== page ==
Buddy Mentor holiday party brings Adventure Ridge winter experience to kids
VAIL — If you can’t take a spin in Santa’s sleigh, then a tube ride down Adventure Ridge might be the next best thing.
And for the more than 100 kids who got to enjoy Adventure Ridge at the annual Buddy Mentors Program holiday party, not even frigid winter temperatures could cool the excitement.
With help from Vail Resorts EpicPromise, which put on the dinner and the tubing, and Santa, who was notified of the party by his friend Howard Head, the Buddy Mentors Program holiday party brought the classic holiday vacationers’ experience to a group of kids who, if not for that party, might have little idea what that feels like.
“A lot of these kids don’t get to ski or even go on the mountain,” said Yvonne Jacobs, senior buddy and chair of the Bright Future Foundation, which facilitates the Buddy Mentor Program. “It’s sort of foreign to them, which is surprising because we live in this valley, we think everybody goes to the mountain, but there are people who don’t. And so it’s a huge experience for them, just to ride the lift and go tubing and be on the mountain.”
It was at the Buddy Mentor holiday party several years ago when Jacobs was introduced to her buddy, Lexus, who was in middle school at the time and is now 16.
“We still stay very involved with each other,” said Jacobs. “She’s a part of my life; she’s a part of my family’s life. She and my son are like, ‘Oh, we’re cousins.’ So, it’s really been an impactful experience for our family.”
‘PRETTY LOW ON MENTORS’
Junior buddy candidates often come from homes where a single parent is trying to care for many children while working multiple jobs. For many junior buddies, there isn’t much time set aside for being a kid because they’re juggling babysitting responsibilities while being thrown into a life that is beyond their years.
“When we first got together, we just did kid stuff — going to the movies, ice skating,” Jacobs said. “I think it allowed her to see a side of herself that she maybe didn’t know about. It allowed her to be a kid for a little while.”
Another role of a Buddy Mentor is simply to listen. Most children, the program insists, need an adult whom they can confide in and share the day-to-day concerns of childhood. Those concerns can range from rather minor issues at school to rather serious trouble at home. For many would-be junior buddies, that adult isn’t always in the picture.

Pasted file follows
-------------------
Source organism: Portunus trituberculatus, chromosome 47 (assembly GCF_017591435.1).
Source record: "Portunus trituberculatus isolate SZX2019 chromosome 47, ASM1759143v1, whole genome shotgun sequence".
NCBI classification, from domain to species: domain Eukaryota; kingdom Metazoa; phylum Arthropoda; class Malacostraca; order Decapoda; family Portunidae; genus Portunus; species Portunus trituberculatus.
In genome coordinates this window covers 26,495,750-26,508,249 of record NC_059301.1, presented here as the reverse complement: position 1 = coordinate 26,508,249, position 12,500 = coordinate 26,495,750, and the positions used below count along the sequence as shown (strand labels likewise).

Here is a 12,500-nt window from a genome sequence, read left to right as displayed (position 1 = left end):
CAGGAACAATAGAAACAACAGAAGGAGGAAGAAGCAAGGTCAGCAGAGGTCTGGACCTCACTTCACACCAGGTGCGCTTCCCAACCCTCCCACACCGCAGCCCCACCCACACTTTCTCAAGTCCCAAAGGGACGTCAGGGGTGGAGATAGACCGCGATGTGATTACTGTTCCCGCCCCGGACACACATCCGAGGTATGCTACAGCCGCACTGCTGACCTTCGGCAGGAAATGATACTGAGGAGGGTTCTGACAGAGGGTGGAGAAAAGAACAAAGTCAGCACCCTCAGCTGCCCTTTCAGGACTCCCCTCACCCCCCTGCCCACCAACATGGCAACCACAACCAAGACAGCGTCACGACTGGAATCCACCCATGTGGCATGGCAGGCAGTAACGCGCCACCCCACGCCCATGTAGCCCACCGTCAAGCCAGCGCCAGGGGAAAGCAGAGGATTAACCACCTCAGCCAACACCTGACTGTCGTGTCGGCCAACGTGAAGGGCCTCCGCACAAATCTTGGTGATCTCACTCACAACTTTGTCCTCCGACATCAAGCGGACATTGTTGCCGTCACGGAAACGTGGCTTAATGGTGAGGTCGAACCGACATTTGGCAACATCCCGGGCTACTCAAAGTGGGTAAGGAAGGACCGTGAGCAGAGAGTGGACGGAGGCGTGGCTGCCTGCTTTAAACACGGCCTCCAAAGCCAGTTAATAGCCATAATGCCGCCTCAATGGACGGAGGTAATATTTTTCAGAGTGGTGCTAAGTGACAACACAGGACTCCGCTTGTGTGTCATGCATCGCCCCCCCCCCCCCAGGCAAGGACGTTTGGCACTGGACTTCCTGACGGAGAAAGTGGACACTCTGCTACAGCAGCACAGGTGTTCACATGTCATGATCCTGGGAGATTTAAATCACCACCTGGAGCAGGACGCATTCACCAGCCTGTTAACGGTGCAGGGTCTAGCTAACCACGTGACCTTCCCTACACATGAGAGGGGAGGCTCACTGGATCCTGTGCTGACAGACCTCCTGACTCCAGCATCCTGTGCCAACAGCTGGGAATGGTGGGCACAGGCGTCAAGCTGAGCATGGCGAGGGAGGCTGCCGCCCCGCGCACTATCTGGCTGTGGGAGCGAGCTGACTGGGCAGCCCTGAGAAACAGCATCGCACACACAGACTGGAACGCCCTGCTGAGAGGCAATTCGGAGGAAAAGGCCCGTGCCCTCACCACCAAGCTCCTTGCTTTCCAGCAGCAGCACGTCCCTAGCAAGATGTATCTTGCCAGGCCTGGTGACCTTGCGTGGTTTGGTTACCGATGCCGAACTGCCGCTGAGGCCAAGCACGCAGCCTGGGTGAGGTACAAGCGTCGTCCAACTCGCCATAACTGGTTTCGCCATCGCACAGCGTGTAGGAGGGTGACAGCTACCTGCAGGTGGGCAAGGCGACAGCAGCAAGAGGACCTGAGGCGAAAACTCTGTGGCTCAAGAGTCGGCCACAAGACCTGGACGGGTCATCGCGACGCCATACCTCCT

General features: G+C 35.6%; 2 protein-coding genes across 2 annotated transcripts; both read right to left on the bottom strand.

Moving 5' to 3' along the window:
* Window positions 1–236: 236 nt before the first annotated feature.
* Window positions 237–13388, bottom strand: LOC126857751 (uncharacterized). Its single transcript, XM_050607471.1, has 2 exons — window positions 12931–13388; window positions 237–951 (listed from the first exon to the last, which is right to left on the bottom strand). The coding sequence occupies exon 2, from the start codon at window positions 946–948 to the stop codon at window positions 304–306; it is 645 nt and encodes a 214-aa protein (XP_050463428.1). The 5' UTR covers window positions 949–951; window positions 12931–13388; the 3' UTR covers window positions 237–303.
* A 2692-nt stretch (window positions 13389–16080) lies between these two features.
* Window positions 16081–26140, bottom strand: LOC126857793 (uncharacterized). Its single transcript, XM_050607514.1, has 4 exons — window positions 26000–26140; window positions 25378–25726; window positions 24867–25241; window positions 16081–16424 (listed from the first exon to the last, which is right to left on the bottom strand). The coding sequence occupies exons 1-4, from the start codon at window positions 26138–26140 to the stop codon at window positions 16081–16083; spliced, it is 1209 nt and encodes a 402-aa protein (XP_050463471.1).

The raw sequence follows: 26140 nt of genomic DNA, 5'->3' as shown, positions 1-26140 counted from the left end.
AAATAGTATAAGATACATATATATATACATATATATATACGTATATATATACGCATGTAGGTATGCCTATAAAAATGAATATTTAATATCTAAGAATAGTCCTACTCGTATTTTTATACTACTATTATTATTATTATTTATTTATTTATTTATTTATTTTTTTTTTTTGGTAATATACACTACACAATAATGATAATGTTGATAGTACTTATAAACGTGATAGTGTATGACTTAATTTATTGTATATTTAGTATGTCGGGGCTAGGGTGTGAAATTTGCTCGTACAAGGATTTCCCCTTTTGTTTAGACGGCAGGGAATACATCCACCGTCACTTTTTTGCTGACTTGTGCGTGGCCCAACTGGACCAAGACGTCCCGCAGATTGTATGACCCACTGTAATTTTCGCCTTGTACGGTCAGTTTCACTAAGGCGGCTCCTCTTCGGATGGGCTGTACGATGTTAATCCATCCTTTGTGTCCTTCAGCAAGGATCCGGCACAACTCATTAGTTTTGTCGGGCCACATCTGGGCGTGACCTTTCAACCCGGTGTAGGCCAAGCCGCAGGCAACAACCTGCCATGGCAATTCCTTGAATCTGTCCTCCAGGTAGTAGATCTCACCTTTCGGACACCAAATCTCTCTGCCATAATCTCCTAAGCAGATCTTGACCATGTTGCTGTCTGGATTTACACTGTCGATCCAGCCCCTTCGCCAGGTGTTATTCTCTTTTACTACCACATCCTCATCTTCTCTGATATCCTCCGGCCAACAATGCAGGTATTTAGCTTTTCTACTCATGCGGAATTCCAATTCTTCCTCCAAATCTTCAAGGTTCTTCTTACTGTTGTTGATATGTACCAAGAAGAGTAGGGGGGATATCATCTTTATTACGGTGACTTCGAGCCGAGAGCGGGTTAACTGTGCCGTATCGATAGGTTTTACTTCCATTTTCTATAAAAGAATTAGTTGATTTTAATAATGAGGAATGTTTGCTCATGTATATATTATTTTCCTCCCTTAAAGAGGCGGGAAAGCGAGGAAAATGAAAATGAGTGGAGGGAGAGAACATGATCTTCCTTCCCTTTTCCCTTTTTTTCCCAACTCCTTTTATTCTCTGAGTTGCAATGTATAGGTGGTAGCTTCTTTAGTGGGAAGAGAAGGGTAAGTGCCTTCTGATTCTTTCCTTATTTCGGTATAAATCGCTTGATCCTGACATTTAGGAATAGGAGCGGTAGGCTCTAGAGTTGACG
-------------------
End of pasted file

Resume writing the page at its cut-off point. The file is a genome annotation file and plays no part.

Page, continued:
“Buddies are generally referred to us by someone in the community — it could be a teacher or another parent who sees a need for a kid, someone who needs some extra guidance,” said Drew Kartos, violence prevention coordinator for the Bright Future Foundation, who spearheads the Buddy Mentor Program. “We take those referrals and we assess their need for a mentor because, quite frankly, we’re pretty low on mentors. We have 25 kids on the wait list right now, and they’re bumped up based on need. Once I establish a match, taking into consideration several factors, such as interests and geographical location in town, we’ll schedule a meeting with the kid and their parents. That’s when we figure out what they’re going to do for the whole year, which is the initial mentor commitment.”
The Buddy Mentor Program will then help facilitate a goal or an activity for the mentorship pairing. This can be something academic, athletic, artistic or whatever other healthy activity the pair would like to pursue.
GOES BOTH WAYS
Many junior buddies will stay connected with their mentors into their high school years.
“Like with any kid going through teenage years, we’ll get together and have lunch,” Jacobs said. “Maybe she doesn’t want me to come to the movies with her anymore, but I’ll go to her basketball games and soccer games. I think more than anything, if something were to really go down, if she needed help, she knows she can call me.”
The rewards of a buddy-mentor relationship go both ways, Jacobs said.
“As a family, we’re just so grateful that she is part of our lives. For my kids to know her, to get to be close to someone who isn’t as lucky as we are, I think has been a really good thing. To see this is a normal life for a teenager in the valley, has been a really good thing,” she said. “What can we do to help her? We should get this for her. They’re always thinking of Lexus.”
In the Vail Valley, there is no shortage of children in need of mentors, but there is a shortage of mentors. Reliable and interested individuals can contact Kartos at the Bright Future Foundation at 970-763-7212 to get involved.
“Right now, we need good mentors,” Kartos said. “The program can keep growing because we have that wait list of kids. It’s just a matter of finding those good people who are reliable and consistent, people who genuinely care about kids and want to pay it forward.”